How To Gain Respect with Businesses
Usually I write for businesses and since this is a small business marketing blog that would be appropriate. Today, I want to speak with some of my cohorts in marketing who focus on technology. The social media, web dev, app dev folks of the world apparently need to be reminded that they are often ahead of the rest of society in technology acceptance.
Think of technology as hip-hop and businesses as your parents in the late eighties-early nineties. Remember hearing, “this stuff isn’t music,” and the ever popular, “rap will never last”? Well, we knew what was up, but Young MC and DJ Jazzy Jeff and the Fresh Prince’s mainstream hits were needed to get the late adopters to finally resign in acceptance.
Sometimes I think some of us need to remember that Twitter is still closer to N.W.A. than Heavy D and the Boys. I often hear how irrelevant social media is to businesses, because of this problem to this day. The problem we seem to have is that technology has not been properly matched to business needs, and that needs to happen for SM to gain the same amount of respect as traditional tools, in the business community.
Last night I was at one of my favorite Detroit area events – Tweetea – in Royal Oak when I was reminded of this. We can get so excited about a new technology that we attempt to convince businesses that they need to do this thing – and it isn’t necessary. It also made me think of an old axiom used in sales that basically reads, “don’t sell but solve.” I would like to use this to create a marketing axiom that reads, “don’t market but connect.” It works for the marketer and the business.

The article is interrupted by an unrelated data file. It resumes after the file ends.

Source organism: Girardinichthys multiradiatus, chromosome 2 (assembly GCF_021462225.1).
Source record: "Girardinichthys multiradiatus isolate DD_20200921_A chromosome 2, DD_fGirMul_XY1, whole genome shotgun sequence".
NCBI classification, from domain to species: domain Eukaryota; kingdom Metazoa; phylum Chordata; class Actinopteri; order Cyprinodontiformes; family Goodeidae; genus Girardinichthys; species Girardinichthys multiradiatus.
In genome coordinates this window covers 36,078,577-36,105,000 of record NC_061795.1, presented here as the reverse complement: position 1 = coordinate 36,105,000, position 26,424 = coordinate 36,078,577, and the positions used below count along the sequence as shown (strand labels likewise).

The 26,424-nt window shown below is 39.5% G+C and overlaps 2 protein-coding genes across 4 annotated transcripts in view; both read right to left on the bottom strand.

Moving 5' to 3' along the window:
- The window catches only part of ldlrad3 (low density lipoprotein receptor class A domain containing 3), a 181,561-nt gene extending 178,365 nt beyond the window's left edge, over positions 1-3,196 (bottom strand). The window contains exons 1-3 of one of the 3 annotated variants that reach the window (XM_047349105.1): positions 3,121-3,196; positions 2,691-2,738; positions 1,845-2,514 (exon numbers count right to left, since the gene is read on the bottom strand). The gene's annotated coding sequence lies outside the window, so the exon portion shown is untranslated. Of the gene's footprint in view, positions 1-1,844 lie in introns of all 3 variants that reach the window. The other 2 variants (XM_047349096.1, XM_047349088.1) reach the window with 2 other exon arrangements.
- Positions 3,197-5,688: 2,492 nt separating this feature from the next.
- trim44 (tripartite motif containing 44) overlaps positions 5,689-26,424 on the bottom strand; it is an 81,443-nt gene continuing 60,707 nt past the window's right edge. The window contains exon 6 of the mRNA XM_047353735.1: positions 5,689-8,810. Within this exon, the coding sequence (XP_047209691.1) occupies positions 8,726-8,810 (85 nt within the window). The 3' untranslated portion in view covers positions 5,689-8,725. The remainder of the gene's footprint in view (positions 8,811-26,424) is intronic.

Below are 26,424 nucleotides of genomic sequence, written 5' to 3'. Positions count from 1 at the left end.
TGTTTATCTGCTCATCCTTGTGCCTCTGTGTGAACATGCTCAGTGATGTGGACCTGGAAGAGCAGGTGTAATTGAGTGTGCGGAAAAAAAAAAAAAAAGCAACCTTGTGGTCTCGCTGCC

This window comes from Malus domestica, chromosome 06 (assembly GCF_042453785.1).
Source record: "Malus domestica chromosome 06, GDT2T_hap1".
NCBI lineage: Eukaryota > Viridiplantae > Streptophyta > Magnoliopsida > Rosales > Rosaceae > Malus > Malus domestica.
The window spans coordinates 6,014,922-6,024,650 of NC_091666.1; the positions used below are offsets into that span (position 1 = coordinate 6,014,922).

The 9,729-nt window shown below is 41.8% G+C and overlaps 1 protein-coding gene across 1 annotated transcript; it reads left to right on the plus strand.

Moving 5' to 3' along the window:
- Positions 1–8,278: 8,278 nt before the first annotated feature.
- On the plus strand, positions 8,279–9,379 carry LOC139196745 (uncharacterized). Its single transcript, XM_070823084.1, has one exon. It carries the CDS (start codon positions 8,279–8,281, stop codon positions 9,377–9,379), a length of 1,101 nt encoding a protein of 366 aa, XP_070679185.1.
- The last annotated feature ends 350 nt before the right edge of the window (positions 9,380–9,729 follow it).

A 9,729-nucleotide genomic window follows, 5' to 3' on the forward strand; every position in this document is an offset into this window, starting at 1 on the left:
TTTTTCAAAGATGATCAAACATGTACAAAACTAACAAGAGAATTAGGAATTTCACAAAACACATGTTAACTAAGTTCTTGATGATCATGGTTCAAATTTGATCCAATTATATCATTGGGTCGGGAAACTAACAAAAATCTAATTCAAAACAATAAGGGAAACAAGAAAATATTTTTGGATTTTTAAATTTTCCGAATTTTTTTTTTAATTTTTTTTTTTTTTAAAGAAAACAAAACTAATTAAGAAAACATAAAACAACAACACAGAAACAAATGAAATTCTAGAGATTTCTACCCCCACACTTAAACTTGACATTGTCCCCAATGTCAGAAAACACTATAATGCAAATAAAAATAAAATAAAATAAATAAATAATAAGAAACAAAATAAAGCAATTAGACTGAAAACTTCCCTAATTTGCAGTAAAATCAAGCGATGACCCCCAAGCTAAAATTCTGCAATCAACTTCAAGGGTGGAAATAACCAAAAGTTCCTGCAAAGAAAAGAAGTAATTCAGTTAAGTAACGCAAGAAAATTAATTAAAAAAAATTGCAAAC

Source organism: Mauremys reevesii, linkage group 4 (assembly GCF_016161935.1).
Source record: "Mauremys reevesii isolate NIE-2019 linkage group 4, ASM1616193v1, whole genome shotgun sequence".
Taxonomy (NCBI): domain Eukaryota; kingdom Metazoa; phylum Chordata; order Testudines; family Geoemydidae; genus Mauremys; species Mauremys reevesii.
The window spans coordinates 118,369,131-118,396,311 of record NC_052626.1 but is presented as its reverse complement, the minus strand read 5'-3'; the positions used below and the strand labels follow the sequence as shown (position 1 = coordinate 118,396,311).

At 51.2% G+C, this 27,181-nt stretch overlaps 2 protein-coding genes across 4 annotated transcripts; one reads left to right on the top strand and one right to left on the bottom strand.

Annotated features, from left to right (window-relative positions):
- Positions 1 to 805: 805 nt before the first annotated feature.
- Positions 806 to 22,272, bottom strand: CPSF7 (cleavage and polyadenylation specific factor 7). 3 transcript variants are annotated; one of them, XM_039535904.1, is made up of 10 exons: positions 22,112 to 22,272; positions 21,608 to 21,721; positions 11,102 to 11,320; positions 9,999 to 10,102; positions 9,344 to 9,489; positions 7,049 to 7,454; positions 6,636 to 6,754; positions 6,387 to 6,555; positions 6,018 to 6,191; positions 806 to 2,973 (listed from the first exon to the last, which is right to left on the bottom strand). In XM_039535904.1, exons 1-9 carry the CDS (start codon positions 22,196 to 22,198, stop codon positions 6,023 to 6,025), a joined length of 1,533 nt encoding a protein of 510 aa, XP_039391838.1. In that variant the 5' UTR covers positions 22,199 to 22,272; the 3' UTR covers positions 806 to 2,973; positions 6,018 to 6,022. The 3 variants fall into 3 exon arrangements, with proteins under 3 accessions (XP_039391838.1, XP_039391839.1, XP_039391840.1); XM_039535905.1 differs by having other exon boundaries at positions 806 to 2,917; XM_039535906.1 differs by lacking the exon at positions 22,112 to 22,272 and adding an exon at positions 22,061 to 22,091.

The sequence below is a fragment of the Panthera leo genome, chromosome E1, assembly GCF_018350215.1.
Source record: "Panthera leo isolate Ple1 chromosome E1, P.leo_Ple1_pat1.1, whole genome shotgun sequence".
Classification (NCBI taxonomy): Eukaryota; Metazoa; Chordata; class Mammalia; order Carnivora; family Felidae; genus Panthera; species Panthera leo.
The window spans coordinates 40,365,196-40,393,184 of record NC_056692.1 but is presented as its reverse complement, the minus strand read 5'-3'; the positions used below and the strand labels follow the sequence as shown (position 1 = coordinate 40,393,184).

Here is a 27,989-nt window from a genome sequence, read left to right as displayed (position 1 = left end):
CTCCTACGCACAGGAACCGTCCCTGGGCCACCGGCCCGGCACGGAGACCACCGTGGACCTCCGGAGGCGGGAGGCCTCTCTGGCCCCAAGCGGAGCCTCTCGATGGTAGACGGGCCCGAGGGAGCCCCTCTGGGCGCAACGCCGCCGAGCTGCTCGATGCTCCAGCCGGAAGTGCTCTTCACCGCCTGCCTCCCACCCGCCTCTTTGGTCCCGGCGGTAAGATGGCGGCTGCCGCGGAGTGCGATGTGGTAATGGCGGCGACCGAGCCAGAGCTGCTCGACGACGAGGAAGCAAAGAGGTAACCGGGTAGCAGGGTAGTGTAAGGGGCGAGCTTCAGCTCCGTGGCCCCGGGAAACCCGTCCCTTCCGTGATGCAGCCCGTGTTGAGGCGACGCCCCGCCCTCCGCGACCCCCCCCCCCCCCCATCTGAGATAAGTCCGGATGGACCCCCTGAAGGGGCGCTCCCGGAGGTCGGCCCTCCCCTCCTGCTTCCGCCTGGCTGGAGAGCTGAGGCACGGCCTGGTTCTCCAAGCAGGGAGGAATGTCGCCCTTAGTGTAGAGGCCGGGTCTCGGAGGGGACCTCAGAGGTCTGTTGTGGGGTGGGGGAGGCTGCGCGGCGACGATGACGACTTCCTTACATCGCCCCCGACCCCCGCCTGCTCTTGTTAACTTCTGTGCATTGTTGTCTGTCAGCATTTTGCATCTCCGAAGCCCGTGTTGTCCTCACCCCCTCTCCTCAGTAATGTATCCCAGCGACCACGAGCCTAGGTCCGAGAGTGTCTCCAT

The marketer must connect to the business need and offer solutions that will work at the speed in which the business is ready to accept the communicative tools used. The business must connect to their customer needs, as marketing something just to sell your favorite item is just as bad as marketers pushing their favorite new tools on a business.
I guess it all comes down to doing more than listening, but hearing what is necessary of the message receiver. Before offering something that is cutting edge and gets your marketing geek juices dripping down your chin like the brown sauce out of your Chinese food container after being turned over in your car during a hard stop – do just that and stop to think about whether this will connect you with your client more or take you further away from perceived relevance. Sometimes a consultative approach to offering the tech can get you there, but sometimes you may just need to back off.
As stewards of technology we have a responsibility to make sure that we keep it relevant to businesses by making sure that they either fully understand the need for a new service, or waiting to offer it only when businesses are ready. You’re not going to win any points by dribbling through your legs and staying in one place on the court. Sometimes a fundamental dribble to the basket is the easiest way to score.